• Include other global issues such as inclusivity/diversity, biodiversity, social responsibility, child labor and legal requirements… While all these issues may be important, it has to be remembered that the JTCG was tasked specifically with addressing climate change. The other areas have been noted as possible inputs to potential future revisions of the HS, at which time there will be ample discussion and debate about each one.
  • Include other UN Sustainable Development Goals (SDGs). While the importance of other SDGs cannot be refuted, it was determined that each unique technical committee should define what SDGs are relevant to their document(s). The specific remit of the JTCG for the current revision of the HS was only to address climate change. We must also remember that a more extensive revision to Annex SL Appendix 2 was undertaken in the 2018 – 2021 timeframe and published in the ISO Directives in May 2021.
  • Include additions to other clauses in the HS. It was suggested to augment several other clauses to include specific references to climate change, but the outcome of extensive discussions within the JTCG was the decision to keep any addition simple and let the additions to clauses 4.1 and 4.2 permeate through to the other clauses.

Lastly, there was also a concern raised that the additional requirement in Clause 4.1, while seeming to be minor, could have significant ramifications for users, auditors and the overall credibility of an MSS if it is incorrectly applied.

What the additions mean

The JTCG decision to develop the single new requirement to clause 4.1 of the HS was based on extensive discussions. The requirement is actually quite simple – the organization must determine if climate change is a relevant issue within their scope, with the potential to affect their ability to achieve the intended results of their MSS. This new requirement is simply a reminder to the organization to consider the climate as well as other internal and external issues. They should be doing that anyway, but by the inclusion of this new phrase, we are putting the spotlight firmly on the question of climate change, in accordance with the spirit of the London Declaration. We recognize that the organization may already consider the climate as part of its context, but that may not be the case across all organizations. The auditable point of this requirement is the evidence that climate change was considered as a potential issue (directly impacting or being impacted by climate change) that can affect the organization’s ability to achieve the intended results of its management system. By no means is the requirement ‘forcing’ the organization to reduce their carbon footprint or GHG emissions or any other environmental action (unless that is a goal for that organization!). The JTCG and the IAF have a planned engagement to discuss the deployment of the changes and its impact to auditors and adopters of MSS.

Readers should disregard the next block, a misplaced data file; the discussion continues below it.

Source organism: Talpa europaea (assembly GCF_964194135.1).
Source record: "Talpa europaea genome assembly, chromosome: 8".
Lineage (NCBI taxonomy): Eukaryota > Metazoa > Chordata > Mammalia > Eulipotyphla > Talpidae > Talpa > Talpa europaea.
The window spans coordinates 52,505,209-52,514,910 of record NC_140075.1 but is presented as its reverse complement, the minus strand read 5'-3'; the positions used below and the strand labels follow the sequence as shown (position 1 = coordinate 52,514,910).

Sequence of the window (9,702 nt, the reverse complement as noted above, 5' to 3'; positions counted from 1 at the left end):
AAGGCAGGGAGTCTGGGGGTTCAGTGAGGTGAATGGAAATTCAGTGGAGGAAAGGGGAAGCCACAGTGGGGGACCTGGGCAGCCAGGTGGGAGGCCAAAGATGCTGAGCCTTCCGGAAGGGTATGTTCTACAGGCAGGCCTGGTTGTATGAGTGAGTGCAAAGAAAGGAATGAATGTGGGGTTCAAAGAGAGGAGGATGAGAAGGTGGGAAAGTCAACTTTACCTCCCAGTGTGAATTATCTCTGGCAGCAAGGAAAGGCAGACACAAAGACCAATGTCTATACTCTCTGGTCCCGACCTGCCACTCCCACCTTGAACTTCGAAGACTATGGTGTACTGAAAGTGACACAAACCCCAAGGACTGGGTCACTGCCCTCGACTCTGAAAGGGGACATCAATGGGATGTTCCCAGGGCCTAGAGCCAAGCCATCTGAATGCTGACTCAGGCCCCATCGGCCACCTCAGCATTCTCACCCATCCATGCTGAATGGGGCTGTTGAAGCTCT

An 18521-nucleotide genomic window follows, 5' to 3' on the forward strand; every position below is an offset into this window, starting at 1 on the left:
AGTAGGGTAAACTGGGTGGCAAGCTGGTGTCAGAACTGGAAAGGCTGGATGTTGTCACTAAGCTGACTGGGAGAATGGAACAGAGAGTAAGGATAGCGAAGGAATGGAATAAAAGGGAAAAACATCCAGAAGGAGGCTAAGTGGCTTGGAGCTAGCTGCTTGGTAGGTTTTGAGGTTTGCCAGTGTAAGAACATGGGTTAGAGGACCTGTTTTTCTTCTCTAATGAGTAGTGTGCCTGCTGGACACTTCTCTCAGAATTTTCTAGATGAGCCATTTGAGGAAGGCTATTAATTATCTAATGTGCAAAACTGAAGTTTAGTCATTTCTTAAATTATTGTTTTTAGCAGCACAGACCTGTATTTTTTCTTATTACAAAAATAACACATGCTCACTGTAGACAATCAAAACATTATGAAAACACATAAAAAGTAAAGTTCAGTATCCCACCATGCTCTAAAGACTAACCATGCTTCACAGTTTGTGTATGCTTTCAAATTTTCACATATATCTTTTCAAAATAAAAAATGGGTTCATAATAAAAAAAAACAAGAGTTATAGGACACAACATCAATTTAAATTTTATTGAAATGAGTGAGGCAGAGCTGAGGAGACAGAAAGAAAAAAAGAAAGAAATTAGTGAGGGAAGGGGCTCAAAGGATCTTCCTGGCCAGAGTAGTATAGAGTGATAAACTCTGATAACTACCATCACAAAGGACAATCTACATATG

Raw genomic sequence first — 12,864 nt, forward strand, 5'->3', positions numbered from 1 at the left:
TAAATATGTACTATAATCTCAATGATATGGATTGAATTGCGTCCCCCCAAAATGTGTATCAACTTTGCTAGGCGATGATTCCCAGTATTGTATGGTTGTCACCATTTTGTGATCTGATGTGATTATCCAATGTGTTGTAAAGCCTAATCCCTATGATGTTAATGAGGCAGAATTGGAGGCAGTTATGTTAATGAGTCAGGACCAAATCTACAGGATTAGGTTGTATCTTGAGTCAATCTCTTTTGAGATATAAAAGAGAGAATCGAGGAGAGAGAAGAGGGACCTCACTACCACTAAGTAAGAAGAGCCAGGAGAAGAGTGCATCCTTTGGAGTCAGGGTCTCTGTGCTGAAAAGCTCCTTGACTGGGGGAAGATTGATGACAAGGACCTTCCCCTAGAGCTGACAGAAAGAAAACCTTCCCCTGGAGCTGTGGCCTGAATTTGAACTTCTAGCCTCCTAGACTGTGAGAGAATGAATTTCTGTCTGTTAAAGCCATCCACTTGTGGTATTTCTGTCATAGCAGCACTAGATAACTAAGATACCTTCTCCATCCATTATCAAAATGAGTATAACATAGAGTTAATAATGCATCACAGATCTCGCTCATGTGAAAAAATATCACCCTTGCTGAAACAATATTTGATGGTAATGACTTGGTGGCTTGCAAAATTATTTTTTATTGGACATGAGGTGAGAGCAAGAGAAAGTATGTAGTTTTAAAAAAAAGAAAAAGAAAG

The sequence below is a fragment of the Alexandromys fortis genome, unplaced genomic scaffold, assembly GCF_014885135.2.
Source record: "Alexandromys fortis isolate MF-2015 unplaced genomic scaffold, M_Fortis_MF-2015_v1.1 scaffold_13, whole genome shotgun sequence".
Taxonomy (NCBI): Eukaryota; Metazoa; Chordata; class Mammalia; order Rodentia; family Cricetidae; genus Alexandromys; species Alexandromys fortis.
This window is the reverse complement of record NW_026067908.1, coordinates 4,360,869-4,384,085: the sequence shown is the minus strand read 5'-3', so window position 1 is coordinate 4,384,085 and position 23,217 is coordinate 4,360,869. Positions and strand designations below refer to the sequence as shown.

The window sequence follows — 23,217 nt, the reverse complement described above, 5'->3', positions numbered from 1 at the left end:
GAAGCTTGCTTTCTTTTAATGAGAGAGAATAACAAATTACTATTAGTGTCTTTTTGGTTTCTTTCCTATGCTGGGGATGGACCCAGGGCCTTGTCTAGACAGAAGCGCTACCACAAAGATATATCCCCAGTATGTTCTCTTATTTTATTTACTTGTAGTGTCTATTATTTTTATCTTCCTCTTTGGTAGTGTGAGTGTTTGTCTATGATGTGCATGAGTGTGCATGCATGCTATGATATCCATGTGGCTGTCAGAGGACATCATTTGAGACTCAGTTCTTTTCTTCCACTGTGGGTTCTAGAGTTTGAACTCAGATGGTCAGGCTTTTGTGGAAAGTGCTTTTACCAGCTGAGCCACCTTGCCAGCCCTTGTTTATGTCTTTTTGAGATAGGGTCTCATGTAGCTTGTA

The second addition is a note that states that relevant interested parties can have requirements that relate to climate change. There is no auditable evidence required but rather it is a reminder that interested parties may have interests in climate change and may require the organization to address them.

In conclusion

With the approval[1] of the two changes to the HS, what’s next? Within the TMB resolution, there are several action items but the one that will impact current Type A MSSs states: “ISO/CS ensures that all existing MSS (Type A) are automatically amended without delay and in an effective manner, only to address the changes in the Harmonized Structure (HS) related to climate change.” The JTCG will be working with ISO/CS to define the most appropriate way to do that. Additional action items focus on appropriate communication to members and the technical community as well as a joint communication between ISO and the IAF to address these changes. For those Type A MSSs which are under development, these two additions to the HS should be included. Additionally, the MSS committee could proactively prepare their user community via some form of communication (e.g., white paper, video, social media). In any case, the London Declaration is in place and the global climate issues are everyone’s concern.

Technical committees may afford themselves of more guidance on the application of the London Declaration by accessing the ISO Climate Action document at:

[1] TMB Resolution 75/2023 (19 September 2023) approves the two changes.